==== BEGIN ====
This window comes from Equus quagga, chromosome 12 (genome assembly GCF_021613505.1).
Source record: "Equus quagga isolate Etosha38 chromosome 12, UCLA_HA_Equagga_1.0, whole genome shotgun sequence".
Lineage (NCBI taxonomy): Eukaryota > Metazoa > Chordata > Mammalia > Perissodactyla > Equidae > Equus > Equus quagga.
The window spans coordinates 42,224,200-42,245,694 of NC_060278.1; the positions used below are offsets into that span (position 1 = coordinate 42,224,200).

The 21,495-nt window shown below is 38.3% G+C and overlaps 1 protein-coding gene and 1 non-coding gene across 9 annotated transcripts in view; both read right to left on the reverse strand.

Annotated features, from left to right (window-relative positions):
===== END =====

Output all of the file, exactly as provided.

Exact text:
This window comes from Equus quagga, chromosome 12 (genome assembly GCF_021613505.1).
Source record: "Equus quagga isolate Etosha38 chromosome 12, UCLA_HA_Equagga_1.0, whole genome shotgun sequence".
Lineage (NCBI taxonomy): Eukaryota > Metazoa > Chordata > Mammalia > Perissodactyla > Equidae > Equus > Equus quagga.
The window spans coordinates 42,224,200-42,245,694 of NC_060278.1; the positions used below are offsets into that span (position 1 = coordinate 42,224,200).

The 21,495-nt window shown below is 38.3% G+C and overlaps 1 protein-coding gene and 1 non-coding gene across 9 annotated transcripts in view; both read right to left on the reverse strand.

Annotated features, from left to right (window-relative positions):